There's a bit more to this story. The recipe calls for forming the dough into cylinders, and for the life of me, I could not get a perfectly round tube of dough. The pathetic aesthetic was further accentuated by the fact that when I put the dough on a plate to chill in the fridge, the bottom side took a flat shape and when slicing off the 1/4-inch "rounds", mine weren't, sadly. Round, that is. They were roundish, with one straight edge - if you can imagine that. It was near catastrophic. Soooooooo, Plan B. Okay Life, if this is how it's going to be... I can "fix it" as my childhood art teacher, Mrs. Kinney, used to say when I would ask if I could start over. Ironically, I've thought about her a couple of times lately. For the first time in almost twenty years. So I fixed it. I took small handfuls of the dough and rolled them out to a 1/4"-thick, and then used a cookie cutter. Not bad. Then I joyfully sprinkled the sugar all over the place.

For the cookies:

                    3 1/2 cups all-purpose flour
                    1 3/4 cups raw cane sugar
                    1/4 teaspoon salt
                    zest of 1 large lime, and 1 lemon
                    12 ounces (3 sticks) unsalted butter, cut into 24 pieces
                    2 large eggs

For the sugar coating:
                    1 1/2 cups raw cane sugar
                    zest of 1/2 a lime and 1/2 a lemon

Mix the flour, 1 3/4 cup sugar, salt, and zests in the bowl of a food processor. Pulse 10 times to reduce the zest to smaller pieces.

Add the butter and pulse until it is completely mixed into the dry ingredients, but the mixture is still powdery. Add the eggs and pulse until the dough forms a ball. Turn out the dough onto a floured work surface and divide into two equal pieces. Form each into a ridiculous wannabe cylinder about 8 inches long.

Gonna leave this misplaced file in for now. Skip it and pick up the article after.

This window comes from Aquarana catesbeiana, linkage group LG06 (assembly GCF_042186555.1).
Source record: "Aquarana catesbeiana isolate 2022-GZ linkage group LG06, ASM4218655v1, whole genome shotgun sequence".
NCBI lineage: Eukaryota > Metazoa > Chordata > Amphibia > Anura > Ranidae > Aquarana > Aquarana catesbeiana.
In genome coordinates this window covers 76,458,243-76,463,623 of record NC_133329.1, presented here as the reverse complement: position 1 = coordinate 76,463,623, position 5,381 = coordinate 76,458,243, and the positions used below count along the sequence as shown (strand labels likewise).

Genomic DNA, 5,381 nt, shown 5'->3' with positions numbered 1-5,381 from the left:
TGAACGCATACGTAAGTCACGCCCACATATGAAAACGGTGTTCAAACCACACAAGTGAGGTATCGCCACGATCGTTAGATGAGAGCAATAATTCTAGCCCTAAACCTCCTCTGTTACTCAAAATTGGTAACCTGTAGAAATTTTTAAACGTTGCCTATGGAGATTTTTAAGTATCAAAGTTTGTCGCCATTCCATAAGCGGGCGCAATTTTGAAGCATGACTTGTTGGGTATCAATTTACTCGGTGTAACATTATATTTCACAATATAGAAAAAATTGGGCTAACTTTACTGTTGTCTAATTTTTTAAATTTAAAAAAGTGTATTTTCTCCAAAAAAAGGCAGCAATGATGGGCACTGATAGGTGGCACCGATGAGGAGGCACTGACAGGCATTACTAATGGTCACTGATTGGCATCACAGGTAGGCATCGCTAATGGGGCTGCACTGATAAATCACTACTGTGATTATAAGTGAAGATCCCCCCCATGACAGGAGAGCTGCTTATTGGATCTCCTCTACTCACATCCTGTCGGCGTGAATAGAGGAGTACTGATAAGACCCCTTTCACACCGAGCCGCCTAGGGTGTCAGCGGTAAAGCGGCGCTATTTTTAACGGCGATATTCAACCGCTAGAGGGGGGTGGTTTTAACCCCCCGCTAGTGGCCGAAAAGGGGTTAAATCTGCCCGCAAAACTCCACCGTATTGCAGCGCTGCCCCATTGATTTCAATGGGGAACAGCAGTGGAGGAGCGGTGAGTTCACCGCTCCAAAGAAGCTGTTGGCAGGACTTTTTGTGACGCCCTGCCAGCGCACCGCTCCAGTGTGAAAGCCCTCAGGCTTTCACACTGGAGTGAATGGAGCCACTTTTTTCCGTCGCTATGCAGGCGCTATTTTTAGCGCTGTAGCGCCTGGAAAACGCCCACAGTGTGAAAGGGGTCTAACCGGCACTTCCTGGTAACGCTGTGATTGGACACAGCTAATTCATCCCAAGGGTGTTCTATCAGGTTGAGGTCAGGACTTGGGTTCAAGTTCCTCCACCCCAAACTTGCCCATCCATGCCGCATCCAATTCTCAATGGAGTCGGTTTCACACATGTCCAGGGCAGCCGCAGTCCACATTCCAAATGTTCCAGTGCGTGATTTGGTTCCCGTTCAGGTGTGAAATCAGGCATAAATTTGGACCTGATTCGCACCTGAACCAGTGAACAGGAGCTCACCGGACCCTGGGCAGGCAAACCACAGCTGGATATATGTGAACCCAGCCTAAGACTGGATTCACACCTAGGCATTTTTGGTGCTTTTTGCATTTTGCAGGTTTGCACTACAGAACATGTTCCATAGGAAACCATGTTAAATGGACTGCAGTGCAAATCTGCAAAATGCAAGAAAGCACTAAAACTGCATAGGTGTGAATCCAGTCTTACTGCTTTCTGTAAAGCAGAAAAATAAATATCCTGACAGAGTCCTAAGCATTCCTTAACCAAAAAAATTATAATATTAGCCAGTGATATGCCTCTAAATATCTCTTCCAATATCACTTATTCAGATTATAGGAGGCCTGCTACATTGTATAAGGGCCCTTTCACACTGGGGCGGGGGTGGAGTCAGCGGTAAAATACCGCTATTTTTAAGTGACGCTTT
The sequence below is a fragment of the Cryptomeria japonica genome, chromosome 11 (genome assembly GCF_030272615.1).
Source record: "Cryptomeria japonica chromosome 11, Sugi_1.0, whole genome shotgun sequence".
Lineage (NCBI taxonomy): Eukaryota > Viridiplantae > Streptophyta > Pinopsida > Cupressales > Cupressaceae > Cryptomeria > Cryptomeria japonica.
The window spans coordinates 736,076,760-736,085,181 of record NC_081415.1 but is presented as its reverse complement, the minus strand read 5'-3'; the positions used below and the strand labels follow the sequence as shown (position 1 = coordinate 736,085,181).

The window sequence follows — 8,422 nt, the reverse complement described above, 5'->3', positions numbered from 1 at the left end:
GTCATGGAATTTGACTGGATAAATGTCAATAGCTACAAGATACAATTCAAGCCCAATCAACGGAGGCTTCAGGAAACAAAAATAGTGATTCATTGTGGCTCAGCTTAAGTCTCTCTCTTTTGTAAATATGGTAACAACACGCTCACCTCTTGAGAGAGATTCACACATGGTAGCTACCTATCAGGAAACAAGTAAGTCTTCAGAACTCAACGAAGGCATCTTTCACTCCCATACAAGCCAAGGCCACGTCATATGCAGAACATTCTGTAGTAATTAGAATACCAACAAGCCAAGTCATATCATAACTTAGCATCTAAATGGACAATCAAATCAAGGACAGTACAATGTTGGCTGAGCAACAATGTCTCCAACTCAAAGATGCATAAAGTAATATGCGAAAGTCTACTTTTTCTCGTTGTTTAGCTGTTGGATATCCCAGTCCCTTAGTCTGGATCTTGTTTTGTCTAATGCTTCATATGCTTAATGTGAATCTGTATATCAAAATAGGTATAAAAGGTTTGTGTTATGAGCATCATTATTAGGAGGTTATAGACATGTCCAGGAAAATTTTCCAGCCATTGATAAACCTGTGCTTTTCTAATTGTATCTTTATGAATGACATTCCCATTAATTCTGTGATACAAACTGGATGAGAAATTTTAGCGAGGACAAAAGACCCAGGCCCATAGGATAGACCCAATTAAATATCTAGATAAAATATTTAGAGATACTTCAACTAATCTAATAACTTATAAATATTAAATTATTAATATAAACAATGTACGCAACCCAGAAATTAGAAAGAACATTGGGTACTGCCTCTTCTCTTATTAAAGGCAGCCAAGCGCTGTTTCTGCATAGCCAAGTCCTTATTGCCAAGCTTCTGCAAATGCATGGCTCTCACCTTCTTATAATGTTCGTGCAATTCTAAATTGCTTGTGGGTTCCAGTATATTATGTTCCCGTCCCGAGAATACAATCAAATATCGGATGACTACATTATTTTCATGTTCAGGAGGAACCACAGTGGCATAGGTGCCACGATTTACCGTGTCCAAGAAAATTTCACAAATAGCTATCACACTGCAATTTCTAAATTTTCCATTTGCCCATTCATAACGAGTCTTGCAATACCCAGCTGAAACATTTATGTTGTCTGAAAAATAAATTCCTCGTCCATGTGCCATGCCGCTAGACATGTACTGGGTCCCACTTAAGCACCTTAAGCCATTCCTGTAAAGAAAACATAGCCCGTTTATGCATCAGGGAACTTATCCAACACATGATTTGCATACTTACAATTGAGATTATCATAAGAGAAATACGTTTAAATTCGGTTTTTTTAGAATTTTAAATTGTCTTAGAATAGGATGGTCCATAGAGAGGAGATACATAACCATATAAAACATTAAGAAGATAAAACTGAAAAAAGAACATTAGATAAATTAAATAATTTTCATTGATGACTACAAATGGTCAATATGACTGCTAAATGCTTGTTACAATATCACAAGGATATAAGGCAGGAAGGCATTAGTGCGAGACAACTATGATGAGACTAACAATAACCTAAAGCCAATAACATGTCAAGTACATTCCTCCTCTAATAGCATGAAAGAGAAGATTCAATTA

Clean any flour off the work surface and combine the 1 1/2 cup sugar and lime zest, working together with fingertips for a minute to release the lime flavor into the sugar. Pour the sugar onto the work surface in a wide line about 8 inches long. Roll one of the logs of dough in it to coat the outside completely. Repeat with the other log of dough. Wrap each log of dough in plastic wrap and refrigerate until firm, about 1 hour. 

When you are ready to bake the cookies, set racks in the upper and lower thirds of the oven and preheat to 350˚F. Line cookies sheets with parchment paper.

Cut the logs of dough into 1/4-inch thick slices and arrange them on prepared pans about 1 inch apart on all sides. See how silly they look. Laugh nervously, panic briefly, and then opt for rolling the dough out to a 1/4" thick, working in small batches and being careful to handle it as little as possible. Cut the desired shape out with a cookie cutter.  Repeat with the second log of dough, or wrap, freeze, and save it for another day.

Bake the cookies until they are firm and golden around the edges, 15 to 20 minutes. After the first 10 minutes, place the pan from the lower rack on the upper one and vise versa, turning the pans from back to front at the same time. Slide the papers off the pans to cool the cookies. If you only have one pan of cookies to bake, adjust the racks to the middle of the oven. 

Store cookies at room temperature between sheets of wax paper in an air-tight container.